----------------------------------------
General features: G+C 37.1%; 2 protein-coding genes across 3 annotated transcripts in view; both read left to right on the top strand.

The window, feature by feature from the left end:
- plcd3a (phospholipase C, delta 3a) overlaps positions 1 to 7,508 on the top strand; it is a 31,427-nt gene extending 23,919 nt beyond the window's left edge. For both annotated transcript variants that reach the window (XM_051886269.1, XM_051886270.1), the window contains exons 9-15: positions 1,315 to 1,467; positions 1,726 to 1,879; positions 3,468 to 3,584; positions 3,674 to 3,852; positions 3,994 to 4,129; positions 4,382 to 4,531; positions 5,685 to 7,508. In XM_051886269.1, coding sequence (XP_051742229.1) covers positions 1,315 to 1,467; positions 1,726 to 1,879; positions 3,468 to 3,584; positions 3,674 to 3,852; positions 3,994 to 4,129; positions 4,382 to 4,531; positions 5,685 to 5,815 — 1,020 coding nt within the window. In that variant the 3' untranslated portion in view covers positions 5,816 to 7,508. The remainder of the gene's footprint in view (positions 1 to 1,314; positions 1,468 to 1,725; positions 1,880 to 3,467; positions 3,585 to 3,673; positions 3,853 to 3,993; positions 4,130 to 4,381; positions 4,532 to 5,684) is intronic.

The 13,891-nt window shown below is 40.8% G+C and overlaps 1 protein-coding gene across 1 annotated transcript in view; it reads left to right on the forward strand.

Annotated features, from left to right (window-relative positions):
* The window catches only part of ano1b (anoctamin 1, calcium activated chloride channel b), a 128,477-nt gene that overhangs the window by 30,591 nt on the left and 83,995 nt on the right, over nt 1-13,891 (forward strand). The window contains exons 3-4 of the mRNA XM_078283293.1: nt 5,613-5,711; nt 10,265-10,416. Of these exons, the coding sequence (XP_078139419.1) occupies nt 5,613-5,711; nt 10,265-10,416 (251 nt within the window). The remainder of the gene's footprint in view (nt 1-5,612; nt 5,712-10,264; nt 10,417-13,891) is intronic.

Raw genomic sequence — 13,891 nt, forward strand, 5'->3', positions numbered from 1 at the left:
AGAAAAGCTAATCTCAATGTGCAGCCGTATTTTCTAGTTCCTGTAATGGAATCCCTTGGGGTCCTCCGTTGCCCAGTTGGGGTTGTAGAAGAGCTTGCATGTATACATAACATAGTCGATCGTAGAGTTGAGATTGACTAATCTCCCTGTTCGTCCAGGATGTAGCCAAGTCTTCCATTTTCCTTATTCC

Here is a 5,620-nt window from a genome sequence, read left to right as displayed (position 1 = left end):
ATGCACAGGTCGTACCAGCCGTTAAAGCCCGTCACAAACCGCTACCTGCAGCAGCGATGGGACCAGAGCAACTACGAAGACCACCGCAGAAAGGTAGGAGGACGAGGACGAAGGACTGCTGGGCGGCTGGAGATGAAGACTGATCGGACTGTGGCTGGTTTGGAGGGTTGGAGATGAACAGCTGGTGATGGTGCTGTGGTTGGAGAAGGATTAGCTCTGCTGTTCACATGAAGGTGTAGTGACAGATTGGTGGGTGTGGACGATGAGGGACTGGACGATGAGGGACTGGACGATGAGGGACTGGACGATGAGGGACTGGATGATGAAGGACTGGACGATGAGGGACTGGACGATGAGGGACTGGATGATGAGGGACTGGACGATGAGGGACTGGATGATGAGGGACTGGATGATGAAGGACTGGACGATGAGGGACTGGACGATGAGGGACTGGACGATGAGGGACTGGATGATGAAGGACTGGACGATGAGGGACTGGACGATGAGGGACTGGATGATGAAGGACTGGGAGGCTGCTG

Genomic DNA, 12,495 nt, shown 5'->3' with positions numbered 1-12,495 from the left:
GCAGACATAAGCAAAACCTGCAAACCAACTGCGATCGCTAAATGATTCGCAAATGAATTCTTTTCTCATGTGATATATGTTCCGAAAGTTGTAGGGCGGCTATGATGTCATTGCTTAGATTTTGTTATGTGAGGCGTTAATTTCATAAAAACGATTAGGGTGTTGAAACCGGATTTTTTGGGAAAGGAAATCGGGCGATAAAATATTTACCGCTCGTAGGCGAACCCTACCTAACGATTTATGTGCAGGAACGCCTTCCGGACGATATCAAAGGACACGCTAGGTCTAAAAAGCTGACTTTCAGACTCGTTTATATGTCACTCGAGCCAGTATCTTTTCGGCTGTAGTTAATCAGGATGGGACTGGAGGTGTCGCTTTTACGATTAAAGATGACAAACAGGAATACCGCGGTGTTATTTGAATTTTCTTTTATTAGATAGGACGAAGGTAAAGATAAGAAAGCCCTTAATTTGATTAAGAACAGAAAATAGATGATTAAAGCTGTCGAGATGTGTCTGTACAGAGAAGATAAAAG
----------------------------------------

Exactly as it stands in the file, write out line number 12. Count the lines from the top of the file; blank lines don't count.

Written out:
GCAGACATAAGCAAAACCTGCAAACCAACTGCGATCGCTAAATGATTCGCAAATGAATTCTTTTCTCATGTGATATATGTTCCGAAAGTTGTAGGGCGGCTATGATGTCATTGCTTAGATTTTGTTATGTGAGGCGTTAATTTCATAAAAACGATTAGGGTGTTGAAACCGGATTTTTTGGGAAAGGAAATCGGGCGATAAAATATTTACCGCTCGTAGGCGAACCCTACCTAACGATTTATGTGCAGGAACGCCTTCCGGACGATATCAAAGGACACGCTAGGTCTAAAAAGCTGACTTTCAGACTCGTTTATATGTCACTCGAGCCAGTATCTTTTCGGCTGTAGTTAATCAGGATGGGACTGGAGGTGTCGCTTTTACGATTAAAGATGACAAACAGGAATACCGCGGTGTTATTTGAATTTTCTTTTATTAGATAGGACGAAGGTAAAGATAAGAAAGCCCTTAATTTGATTAAGAACAGAAAATAGATGATTAAAGCTGTCGAGATGTGTCTGTACAGAGAAGATAAAAG